Tuesday, April 25, 2006

Caught in an existential funk

/start mini rant

Hrmm, sometimes I wish I had really given it more thought over whether going to grad school in the first place. I'm really starting to think it's not for me (at least in the subject I'm in). Don't get me wrong, I've thoroughly enjoyed my time in grad school so far-- maybe that's the problem.

My supervisor tells me that most grad students (at least in engineering) at most universities have no life at all, dedicating most of their time to study (though this isn't neccessarily true at the UofW). I just don't have that kind of motivation to study advanced theoretical concepts anymore. I still love to learn, but it's gotta be the right stuff.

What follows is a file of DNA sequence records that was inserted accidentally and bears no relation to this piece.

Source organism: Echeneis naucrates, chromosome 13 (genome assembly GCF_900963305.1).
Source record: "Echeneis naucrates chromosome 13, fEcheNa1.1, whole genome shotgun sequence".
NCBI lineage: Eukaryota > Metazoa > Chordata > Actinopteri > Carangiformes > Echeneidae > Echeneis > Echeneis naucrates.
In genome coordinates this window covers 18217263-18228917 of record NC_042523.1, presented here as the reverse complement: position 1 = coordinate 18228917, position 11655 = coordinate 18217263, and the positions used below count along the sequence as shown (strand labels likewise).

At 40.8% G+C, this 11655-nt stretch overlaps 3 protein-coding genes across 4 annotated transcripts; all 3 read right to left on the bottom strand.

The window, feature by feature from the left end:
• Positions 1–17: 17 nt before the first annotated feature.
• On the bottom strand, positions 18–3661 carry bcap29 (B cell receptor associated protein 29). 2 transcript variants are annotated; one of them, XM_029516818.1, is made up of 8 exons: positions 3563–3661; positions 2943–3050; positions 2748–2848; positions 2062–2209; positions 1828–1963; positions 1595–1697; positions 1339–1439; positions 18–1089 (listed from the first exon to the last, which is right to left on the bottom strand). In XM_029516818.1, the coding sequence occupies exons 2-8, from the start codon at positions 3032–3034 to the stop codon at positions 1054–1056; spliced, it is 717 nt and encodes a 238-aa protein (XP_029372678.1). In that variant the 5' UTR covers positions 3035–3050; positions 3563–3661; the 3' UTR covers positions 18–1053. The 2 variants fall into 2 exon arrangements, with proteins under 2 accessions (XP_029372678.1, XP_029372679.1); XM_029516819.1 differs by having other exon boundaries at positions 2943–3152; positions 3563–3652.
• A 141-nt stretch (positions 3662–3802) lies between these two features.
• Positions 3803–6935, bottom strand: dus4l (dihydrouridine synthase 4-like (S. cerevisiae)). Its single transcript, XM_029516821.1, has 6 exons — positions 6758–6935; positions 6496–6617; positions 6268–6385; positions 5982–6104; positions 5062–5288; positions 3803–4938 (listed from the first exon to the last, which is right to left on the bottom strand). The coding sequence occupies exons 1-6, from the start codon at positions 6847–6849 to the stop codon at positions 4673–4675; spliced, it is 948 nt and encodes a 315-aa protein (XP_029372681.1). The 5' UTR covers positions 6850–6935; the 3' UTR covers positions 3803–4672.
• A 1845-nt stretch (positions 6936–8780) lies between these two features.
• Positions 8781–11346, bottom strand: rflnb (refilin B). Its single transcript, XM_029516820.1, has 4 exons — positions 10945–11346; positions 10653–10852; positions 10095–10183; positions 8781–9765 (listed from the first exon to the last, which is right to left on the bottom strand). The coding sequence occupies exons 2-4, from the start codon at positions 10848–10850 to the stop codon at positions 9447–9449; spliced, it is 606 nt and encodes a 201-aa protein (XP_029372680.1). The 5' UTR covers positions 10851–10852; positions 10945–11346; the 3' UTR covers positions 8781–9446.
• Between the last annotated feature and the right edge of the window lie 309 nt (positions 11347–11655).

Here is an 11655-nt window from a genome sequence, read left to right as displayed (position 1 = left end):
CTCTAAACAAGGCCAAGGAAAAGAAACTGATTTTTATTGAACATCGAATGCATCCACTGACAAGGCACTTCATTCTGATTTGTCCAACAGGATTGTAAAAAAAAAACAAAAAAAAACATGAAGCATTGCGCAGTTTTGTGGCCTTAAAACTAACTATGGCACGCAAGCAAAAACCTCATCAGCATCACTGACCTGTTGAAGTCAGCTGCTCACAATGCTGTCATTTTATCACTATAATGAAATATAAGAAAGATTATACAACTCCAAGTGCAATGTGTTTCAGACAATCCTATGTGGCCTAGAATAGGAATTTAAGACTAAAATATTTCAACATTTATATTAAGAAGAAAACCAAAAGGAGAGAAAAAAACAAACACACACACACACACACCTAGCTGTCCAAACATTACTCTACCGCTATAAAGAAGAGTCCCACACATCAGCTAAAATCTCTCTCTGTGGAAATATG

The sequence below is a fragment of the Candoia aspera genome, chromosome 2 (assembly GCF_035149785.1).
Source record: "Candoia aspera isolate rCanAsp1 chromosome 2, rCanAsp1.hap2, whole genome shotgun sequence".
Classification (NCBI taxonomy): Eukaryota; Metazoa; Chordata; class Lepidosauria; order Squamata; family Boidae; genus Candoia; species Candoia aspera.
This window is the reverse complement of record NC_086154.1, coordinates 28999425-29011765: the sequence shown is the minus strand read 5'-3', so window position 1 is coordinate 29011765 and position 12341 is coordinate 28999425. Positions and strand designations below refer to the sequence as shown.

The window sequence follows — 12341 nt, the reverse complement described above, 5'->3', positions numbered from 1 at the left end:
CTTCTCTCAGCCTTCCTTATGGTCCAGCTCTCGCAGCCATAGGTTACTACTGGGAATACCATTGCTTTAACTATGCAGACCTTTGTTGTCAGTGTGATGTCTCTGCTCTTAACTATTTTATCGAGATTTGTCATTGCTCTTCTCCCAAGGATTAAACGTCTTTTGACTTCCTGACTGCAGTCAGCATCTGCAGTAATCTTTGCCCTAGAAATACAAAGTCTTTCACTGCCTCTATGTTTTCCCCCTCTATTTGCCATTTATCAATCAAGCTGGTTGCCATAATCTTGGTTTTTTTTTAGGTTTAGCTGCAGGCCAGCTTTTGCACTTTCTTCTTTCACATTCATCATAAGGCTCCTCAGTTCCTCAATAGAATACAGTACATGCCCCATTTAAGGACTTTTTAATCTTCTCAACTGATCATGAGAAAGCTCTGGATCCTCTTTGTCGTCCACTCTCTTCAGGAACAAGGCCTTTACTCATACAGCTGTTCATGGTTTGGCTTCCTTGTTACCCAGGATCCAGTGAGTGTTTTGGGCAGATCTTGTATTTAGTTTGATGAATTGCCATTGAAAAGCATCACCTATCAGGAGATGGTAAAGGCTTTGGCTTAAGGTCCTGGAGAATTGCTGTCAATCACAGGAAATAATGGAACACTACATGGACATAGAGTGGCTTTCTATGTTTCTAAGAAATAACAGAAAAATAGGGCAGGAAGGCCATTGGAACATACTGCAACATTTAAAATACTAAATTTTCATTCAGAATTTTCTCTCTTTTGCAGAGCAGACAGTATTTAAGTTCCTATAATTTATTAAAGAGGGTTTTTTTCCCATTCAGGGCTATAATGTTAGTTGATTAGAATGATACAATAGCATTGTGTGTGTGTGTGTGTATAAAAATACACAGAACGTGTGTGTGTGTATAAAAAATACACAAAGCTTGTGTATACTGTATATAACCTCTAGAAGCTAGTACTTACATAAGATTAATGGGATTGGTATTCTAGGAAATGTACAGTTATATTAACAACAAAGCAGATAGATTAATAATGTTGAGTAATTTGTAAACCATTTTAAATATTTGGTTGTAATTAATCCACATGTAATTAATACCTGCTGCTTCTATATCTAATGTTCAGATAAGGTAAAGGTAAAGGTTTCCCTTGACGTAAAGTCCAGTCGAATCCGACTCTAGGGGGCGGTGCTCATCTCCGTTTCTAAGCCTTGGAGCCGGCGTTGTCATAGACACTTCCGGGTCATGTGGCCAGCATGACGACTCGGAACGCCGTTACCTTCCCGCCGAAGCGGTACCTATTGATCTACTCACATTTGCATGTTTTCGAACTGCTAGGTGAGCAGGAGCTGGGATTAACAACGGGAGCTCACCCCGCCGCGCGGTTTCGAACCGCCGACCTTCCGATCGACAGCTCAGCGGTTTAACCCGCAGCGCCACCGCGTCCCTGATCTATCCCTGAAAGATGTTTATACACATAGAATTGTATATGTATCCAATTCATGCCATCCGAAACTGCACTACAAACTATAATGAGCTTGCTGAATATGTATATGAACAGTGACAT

This past Friday I finally had a casual conversation with my supervisor. Since my progress has been slow, he thinks perhaps his approach to put a lot of pressure on me was a mistake on his part, and has relieved said pressure a great deal. He told me the ball is in my park now, so to speak. I either have to work hard, complete my degree, or not. I finally expressed my frustrations to him.

Apparently over the past 7-8 months I've been focusing on the wrong stuff really. Sure, I've read tons of papers, planned out how to use existing equipement for a hardware simluation, taken a few courses, GA'd, but toward my thesis work I've gotten nowhere really. Considering I intially planned to finish in 1 year, and need to finish in 1 1/2 years, that's not a particularily great thing.